Monday, December 24, 2018

NEW GAME: Lyra

Let me tell you about Martian Cake: Through his telescope, a Martian sees an Earthman approaching in a rocket, and wants to make him feel at home. So he bakes a cake. Unfortunately, all he knows about cake is what he's seen through his telescope, so he substitutes local ingredients. It looks beautiful, but the Earthman is immediately poisoned upon eating it.

That's the design conceit of the game of Lyra. What might Chess look like if it were "re-created" by someone who's had glance at the game, but never learned the rules and doesn't even quite remember what the pieces look like, or even what size the board is? He knows that the pieces move differently from one another, and one piece is more important, but that's about it. As a result, this game is played on a 6x6 board and the movement of every piece has changed (other than the General, which moves as a King).

As might be expected, this isn't as good as "Earth cake" (Chess). However, I'm tweaking the rules as gameplay, and may introduce variants. At the end of the rules pdf I've noted a few that I'm playtesting. So far I particularly like "Pyrrhic Victory".

WHY?

Lyra game in progress
"Design conceit" aside, I wrote the game purely because I had built a very beautiful 6x6 physical board and pieces, and just wanted something different to play on it. I made the pieces visually unique because playing it with Chess pieces is mildly confusing (though it can be done).

It's named Lyra merely because I like the name.

STRATEGY

The game itself has some interesting features:
  • The Assassin piece takes on the movement of the last piece it captured in addition to its own. 
  • Soldiers do not move or capture like pawns. 
  • Officers (Lieutenants and Captains -- and Assassins who have captured either of them) can step over friendly pieces. 
  • The pieces are designed to have weak spots. Proper play should find and exploit them.

With a smaller board, the pieces engage much more quickly than in Chess, so there is no en-passant. Also, since officers can step over friendly pieces at any time, there is no castling, and nothing like a Knight. And since movement is generally limited to a maximum of two steps, you won't generally find a lot of back-field infiltration in this game. It's very much a field of battle with a definite front, and draws are common. Since the pieces are more similar in strength than in Chess, a game tends to be either cautious dancing or a bloodbath.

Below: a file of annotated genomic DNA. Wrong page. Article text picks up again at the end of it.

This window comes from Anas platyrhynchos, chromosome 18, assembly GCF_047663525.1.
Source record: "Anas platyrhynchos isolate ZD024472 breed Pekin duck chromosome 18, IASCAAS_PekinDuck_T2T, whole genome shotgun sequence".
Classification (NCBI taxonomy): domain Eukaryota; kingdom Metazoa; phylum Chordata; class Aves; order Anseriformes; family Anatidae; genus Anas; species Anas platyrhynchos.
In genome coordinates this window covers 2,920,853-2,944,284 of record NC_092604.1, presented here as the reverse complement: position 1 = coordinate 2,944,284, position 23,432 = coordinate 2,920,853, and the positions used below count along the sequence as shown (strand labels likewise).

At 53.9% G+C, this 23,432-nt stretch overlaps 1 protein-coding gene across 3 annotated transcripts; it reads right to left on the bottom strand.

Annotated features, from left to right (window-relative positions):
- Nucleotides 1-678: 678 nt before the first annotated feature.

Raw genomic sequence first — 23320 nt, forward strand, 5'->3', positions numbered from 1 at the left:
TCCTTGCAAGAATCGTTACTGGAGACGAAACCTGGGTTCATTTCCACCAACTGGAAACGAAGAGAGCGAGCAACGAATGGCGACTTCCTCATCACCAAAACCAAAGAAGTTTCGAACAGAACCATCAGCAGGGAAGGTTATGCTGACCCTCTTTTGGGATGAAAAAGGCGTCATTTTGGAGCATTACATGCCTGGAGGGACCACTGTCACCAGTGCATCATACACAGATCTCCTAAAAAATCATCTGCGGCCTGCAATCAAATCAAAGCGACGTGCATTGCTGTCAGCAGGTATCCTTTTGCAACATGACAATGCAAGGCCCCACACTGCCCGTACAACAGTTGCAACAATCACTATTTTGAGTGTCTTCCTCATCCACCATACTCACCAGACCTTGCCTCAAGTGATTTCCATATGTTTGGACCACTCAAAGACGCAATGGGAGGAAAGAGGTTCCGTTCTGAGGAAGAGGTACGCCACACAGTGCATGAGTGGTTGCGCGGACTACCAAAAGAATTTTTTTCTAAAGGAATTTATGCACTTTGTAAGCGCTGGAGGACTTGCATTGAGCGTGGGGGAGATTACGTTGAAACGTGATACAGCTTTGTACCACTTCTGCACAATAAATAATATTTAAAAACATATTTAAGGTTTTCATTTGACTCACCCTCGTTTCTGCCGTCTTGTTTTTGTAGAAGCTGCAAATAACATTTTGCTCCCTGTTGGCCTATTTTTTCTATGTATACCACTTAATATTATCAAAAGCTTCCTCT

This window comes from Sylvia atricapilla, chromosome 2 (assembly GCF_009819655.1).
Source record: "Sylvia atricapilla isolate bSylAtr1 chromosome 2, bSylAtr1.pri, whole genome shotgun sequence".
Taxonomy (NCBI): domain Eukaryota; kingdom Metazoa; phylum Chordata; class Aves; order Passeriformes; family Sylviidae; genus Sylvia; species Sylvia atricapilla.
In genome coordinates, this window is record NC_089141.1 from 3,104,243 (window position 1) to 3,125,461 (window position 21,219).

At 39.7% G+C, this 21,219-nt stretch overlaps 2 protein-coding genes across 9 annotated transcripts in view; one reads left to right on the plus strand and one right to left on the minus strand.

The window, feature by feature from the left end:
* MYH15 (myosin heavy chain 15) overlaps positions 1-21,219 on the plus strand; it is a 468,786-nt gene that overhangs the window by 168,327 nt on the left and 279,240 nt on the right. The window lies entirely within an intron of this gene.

I would recommend that you take advantage of the leaping ability of your officers to get them onto the field quickly. You'll probably find your Lyran General much more active than a Chess King would be.


HOW TO PLAY

You can download the rules here: Lyra-rules.pdf

As for equipment, you can play it just fine on a chessboard. Just set the knights aside and ignore the outer ranks and files of the board. But if you'd like to make a set like mine for yourself, I'm not going to pretend this was difficult. I cut a 12 x 12" inch sheet of plywood, glued some 2" tiles (from Home Depot) onto it, and then grouted it as you would a floor. I affixed it to a 12 x 12" picture frame in place of the glass and backing. The pieces are made from bits of craft wood that I got from Hobby Lobby: balls, eggs, doll pin stands, and screw-hole caps.

Or, you could play against a computer using Zillions of Games. Here's the file containing the game: [Lyra.zip]. Keep in mind that you'll need a copy of Zillions of Games to run it. Registration is only about 25 bucks and for that you get, as the name implies, a potentially unlimited supply of boardgames, card games, and puzzles.

I just finished creating the ruleset for Zillions this morning (Christmas Eve!). It actually plays a decent game, and follows all the basic rules, including the wonky captures of the Assassin piece, and the fact that officers can jump over friendly pieces.

I'll add some variants later, but I wanted to get this out as a Christmas present to anyone who reads this.

A nice box completes the set!


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If you have Zillions of Games, you might try my other games for it:
  • Jedi Chess pits a powerful Sith Lord and his apprentice against the Jedi Order. The Apprentice moves like a Chess Queen; the Sith Lord combines the moves of the Chess Queen and the Knight.
Jedi Chess
  • A variant of Jedi Chess (found in the same file) called Rebel Chess pits the Emperor and his new apprentice, Darth Vader, against an army of familiar freedom fighters. Vader moves as a Queen. The Emperor's power is waning: here he combines the moves of the Chess King and Knight.
Rebel Chess variant
  • Qui-Vive challenges you to place five pieces in any of the following arrangements: V, +, X, /, \, ̶, or |. It's harder than it sounds, because the computer is doing the same thing, and it's very good at setting two different patterns at the same time. I would say Zillions plays this at expert level. Of course, you can choose to dumb it down.
Qui Vive


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